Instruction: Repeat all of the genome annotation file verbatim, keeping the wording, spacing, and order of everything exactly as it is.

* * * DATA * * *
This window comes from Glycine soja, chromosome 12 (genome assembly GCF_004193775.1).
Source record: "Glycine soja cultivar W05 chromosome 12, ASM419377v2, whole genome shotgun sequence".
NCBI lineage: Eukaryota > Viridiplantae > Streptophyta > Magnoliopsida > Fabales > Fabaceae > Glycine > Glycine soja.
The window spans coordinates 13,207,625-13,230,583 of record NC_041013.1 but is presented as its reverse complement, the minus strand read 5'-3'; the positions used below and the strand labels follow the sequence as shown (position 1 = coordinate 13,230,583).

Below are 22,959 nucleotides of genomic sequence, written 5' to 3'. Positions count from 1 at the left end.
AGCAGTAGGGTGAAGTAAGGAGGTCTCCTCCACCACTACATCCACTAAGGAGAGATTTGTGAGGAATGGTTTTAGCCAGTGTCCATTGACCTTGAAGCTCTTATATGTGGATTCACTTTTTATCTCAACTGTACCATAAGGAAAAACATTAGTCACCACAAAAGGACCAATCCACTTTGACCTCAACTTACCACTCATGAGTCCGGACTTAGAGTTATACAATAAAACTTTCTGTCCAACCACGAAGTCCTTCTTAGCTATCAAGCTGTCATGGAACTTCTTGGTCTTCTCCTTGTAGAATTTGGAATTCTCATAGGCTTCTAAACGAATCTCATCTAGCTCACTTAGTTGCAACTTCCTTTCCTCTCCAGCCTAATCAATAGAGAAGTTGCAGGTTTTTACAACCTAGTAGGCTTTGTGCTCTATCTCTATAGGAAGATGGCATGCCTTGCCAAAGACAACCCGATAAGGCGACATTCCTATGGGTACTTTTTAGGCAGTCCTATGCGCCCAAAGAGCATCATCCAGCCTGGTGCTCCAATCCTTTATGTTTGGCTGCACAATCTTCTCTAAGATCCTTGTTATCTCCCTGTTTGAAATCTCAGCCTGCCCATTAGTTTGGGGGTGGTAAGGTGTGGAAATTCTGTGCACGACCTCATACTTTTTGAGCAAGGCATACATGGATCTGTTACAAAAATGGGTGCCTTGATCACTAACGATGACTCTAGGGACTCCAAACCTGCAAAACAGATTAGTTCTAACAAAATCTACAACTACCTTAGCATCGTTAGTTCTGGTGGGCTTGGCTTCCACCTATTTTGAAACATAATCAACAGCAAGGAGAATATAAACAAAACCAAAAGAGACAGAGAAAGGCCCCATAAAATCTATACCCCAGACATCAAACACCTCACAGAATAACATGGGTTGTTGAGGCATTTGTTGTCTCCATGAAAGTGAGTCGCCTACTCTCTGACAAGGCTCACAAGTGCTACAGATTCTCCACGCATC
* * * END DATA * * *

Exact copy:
This window comes from Glycine soja, chromosome 12 (genome assembly GCF_004193775.1).
Source record: "Glycine soja cultivar W05 chromosome 12, ASM419377v2, whole genome shotgun sequence".
NCBI lineage: Eukaryota > Viridiplantae > Streptophyta > Magnoliopsida > Fabales > Fabaceae > Glycine > Glycine soja.
The window spans coordinates 13,207,625-13,230,583 of record NC_041013.1 but is presented as its reverse complement, the minus strand read 5'-3'; the positions used below and the strand labels follow the sequence as shown (position 1 = coordinate 13,230,583).

Below are 22,959 nucleotides of genomic sequence, written 5' to 3'. Positions count from 1 at the left end.
AGCAGTAGGGTGAAGTAAGGAGGTCTCCTCCACCACTACATCCACTAAGGAGAGATTTGTGAGGAATGGTTTTAGCCAGTGTCCATTGACCTTGAAGCTCTTATATGTGGATTCACTTTTTATCTCAACTGTACCATAAGGAAAAACATTAGTCACCACAAAAGGACCAATCCACTTTGACCTCAACTTACCACTCATGAGTCCGGACTTAGAGTTATACAATAAAACTTTCTGTCCAACCACGAAGTCCTTCTTAGCTATCAAGCTGTCATGGAACTTCTTGGTCTTCTCCTTGTAGAATTTGGAATTCTCATAGGCTTCTAAACGAATCTCATCTAGCTCACTTAGTTGCAACTTCCTTTCCTCTCCAGCCTAATCAATAGAGAAGTTGCAGGTTTTTACAACCTAGTAGGCTTTGTGCTCTATCTCTATAGGAAGATGGCATGCCTTGCCAAAGACAACCCGATAAGGCGACATTCCTATGGGTACTTTTTAGGCAGTCCTATGCGCCCAAAGAGCATCATCCAGCCTGGTGCTCCAATCCTTTATGTTTGGCTGCACAATCTTCTCTAAGATCCTTGTTATCTCCCTGTTTGAAATCTCAGCCTGCCCATTAGTTTGGGGGTGGTAAGGTGTGGAAATTCTGTGCACGACCTCATACTTTTTGAGCAAGGCATACATGGATCTGTTACAAAAATGGGTGCCTTGATCACTAACGATGACTCTAGGGACTCCAAACCTGCAAAACAGATTAGTTCTAACAAAATCTACAACTACCTTAGCATCGTTAGTTCTGGTGGGCTTGGCTTCCACCTATTTTGAAACATAATCAACAGCAAGGAGAATATAAACAAAACCAAAAGAGACAGAGAAAGGCCCCATAAAATCTATACCCCAGACATCAAACACCTCACAGAATAACATGGGTTGTTGAGGCATTTGTTGTCTCCATGAAAGTGAGTCGCCTACTCTCTGACAAGGCTCACAAGTGCTACAGATTCTCCACGCATC